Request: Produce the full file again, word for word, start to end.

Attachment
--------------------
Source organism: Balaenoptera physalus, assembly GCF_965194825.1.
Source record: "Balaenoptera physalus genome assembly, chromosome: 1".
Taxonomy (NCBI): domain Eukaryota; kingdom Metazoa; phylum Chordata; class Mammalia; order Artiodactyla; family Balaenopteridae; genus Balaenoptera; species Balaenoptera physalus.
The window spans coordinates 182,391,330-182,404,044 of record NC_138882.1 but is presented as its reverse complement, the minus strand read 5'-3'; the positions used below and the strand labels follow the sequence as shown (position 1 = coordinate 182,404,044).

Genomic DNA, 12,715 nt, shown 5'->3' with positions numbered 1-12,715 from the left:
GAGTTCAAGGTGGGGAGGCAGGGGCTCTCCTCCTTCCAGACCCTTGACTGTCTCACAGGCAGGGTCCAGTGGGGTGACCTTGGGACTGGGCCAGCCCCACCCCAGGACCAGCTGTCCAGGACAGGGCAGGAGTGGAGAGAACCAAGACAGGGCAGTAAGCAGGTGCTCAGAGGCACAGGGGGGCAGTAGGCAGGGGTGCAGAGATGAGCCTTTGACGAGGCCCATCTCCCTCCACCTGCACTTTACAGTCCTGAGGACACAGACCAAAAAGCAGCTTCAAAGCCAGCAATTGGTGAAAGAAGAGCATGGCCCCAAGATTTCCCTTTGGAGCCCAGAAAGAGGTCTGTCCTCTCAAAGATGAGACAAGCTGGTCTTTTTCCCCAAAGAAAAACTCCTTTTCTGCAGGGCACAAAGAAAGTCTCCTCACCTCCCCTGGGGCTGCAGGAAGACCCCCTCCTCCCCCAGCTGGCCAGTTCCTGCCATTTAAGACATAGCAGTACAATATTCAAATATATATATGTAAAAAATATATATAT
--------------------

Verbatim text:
Source organism: Balaenoptera physalus, assembly GCF_965194825.1.
Source record: "Balaenoptera physalus genome assembly, chromosome: 1".
Taxonomy (NCBI): domain Eukaryota; kingdom Metazoa; phylum Chordata; class Mammalia; order Artiodactyla; family Balaenopteridae; genus Balaenoptera; species Balaenoptera physalus.
The window spans coordinates 182,391,330-182,404,044 of record NC_138882.1 but is presented as its reverse complement, the minus strand read 5'-3'; the positions used below and the strand labels follow the sequence as shown (position 1 = coordinate 182,404,044).

Genomic DNA, 12,715 nt, shown 5'->3' with positions numbered 1-12,715 from the left:
GAGTTCAAGGTGGGGAGGCAGGGGCTCTCCTCCTTCCAGACCCTTGACTGTCTCACAGGCAGGGTCCAGTGGGGTGACCTTGGGACTGGGCCAGCCCCACCCCAGGACCAGCTGTCCAGGACAGGGCAGGAGTGGAGAGAACCAAGACAGGGCAGTAAGCAGGTGCTCAGAGGCACAGGGGGGCAGTAGGCAGGGGTGCAGAGATGAGCCTTTGACGAGGCCCATCTCCCTCCACCTGCACTTTACAGTCCTGAGGACACAGACCAAAAAGCAGCTTCAAAGCCAGCAATTGGTGAAAGAAGAGCATGGCCCCAAGATTTCCCTTTGGAGCCCAGAAAGAGGTCTGTCCTCTCAAAGATGAGACAAGCTGGTCTTTTTCCCCAAAGAAAAACTCCTTTTCTGCAGGGCACAAAGAAAGTCTCCTCACCTCCCCTGGGGCTGCAGGAAGACCCCCTCCTCCCCCAGCTGGCCAGTTCCTGCCATTTAAGACATAGCAGTACAATATTCAAATATATATATGTAAAAAATATATATAT